If you haven’t heard, Elizabeth and I are getting married next summer.We chose a venue way up in the heart of the Colorado Rockies near the entrance to Rocky Mountain National Park without having ever seen in person. Our reasoning? Simple logic. By the end of the first week of January, all of the wedding venues in the central part of Colorado were filling up or already full for every Saturday in the summer of 2023, and the one in Estes Park that we had looked at the most had exactly one left. So we watched some videos, and we looked at pictures, and Elizabeth and I took the plunge on Della Terra Mountain Chateau.

Even if we had gone in blind, at some point the two of us were going to need to head up to the area – to tour the venue for real, to talk to our event planner, to check with vendors, and to scope out possible hotel blocks. So when the Omicron covid variant offered us a chance to back out of a Carnival cruise for a full refund in early January, we bit – taking the refund, using it to pay for a weekend in Galveston where our cruise was supposed to depart from and putting the rest toward flights to Denver for Spring Break. We booked up an entire list of things to do from Monday, March 14 to Thursday, March 17 to prep for the wedding. We even managed to secure lodging at Della Terra. It was going to be a nice little Spring Break.

Then Elizabeth found out that her brother was (very) belatedly celebrating his 21st birthday in Breckenridge the weekend before we were supposed to go. It took some wheeling and dealing (and cooperation from the atmosphere, which did not produce any PERiLS-worthy QLCSs for the first half of the month of March), but finally I relented to working on my thesis on a “writer’s retreat” from Elizabeth’s mom’s condo in Breckenridge. Twist my arm, I guess. Pam had a travel agent booking everything for her, which made things nice and smooth for Elizabeth and myself. I just asked no questions, and suddenly found myself moved to an American Airlines flight to Denver late on the night of Friday, March 11. We packed winter gear extensively, which for Elizabeth would be well-used on the ski slopes. For me? Well…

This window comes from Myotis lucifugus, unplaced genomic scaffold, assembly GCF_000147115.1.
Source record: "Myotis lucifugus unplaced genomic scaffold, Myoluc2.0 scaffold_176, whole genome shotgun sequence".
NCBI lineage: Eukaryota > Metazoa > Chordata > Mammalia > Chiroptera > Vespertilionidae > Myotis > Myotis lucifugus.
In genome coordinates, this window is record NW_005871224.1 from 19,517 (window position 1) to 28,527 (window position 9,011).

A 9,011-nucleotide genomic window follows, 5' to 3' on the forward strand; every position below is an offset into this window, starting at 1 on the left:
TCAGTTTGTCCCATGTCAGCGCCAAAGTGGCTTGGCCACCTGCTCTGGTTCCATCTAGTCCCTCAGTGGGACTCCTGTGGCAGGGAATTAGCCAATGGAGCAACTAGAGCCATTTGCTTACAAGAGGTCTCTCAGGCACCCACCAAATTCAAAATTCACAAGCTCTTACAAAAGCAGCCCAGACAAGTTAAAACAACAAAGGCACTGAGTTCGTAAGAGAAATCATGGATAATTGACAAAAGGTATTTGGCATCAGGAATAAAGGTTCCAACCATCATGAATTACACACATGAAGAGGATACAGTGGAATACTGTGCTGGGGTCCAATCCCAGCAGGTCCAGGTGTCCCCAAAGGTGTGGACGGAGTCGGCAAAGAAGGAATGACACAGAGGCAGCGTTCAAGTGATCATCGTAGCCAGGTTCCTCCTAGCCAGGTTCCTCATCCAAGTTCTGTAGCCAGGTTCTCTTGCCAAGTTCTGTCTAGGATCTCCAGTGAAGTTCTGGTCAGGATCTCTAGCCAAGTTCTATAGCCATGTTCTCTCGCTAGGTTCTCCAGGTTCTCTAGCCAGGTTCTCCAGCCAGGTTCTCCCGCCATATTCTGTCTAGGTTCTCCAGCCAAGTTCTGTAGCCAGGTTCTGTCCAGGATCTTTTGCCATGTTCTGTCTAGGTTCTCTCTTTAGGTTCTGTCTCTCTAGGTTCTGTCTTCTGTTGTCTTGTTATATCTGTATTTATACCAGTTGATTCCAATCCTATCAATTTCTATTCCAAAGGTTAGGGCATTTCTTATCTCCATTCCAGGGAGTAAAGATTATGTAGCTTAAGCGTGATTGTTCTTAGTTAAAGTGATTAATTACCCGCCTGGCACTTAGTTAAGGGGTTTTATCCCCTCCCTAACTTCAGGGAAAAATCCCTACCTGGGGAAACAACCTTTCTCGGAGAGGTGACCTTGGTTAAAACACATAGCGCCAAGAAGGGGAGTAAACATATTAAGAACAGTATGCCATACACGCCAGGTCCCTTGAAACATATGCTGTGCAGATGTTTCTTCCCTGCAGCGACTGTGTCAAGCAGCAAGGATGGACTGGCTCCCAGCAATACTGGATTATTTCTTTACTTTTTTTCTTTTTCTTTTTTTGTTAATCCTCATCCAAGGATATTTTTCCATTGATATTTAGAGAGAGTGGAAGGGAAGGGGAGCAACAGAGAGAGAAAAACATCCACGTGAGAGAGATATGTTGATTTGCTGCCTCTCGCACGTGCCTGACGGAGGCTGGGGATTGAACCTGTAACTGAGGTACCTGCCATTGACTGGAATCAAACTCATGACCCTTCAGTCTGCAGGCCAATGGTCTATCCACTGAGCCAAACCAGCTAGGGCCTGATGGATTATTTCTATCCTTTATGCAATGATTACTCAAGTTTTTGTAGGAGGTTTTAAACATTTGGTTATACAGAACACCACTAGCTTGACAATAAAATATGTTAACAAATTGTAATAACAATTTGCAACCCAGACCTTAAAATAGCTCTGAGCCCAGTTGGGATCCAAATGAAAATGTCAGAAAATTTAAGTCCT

Best of all, though, this would be our first chance to use our brand-new (used) snowshoes we had gotten for Christmas.

My Spring Break began around 2:00 p.m. on Friday afternoon, when boundary layer let out for the day. It was kind of a jolt to realize this was my last-ever school break, but that just meant I needed to make the most of it. I went home to where Elizabeth had already dropped Scipio off at boarding and finished a few packing tasks. We got everything for a week into a carry-on and a checked bag apiece, which, given the winter clothes circumstances, wasn’t too bad. By 3:30, we were off to the airport.

Despite Elizabeth’s always-present worry that we would get held up and have to wait in security at OKC, there was zero baggage line at the American counter and zero line at TSA. Our bags both came in a smidge under 50 pounds, and everything was coming up us. Even better, OKC had finally completed their food court renovation, complete with everyone’s favorite: Freddy’s. When I tell you that I destroyed my burger, I’m not lying.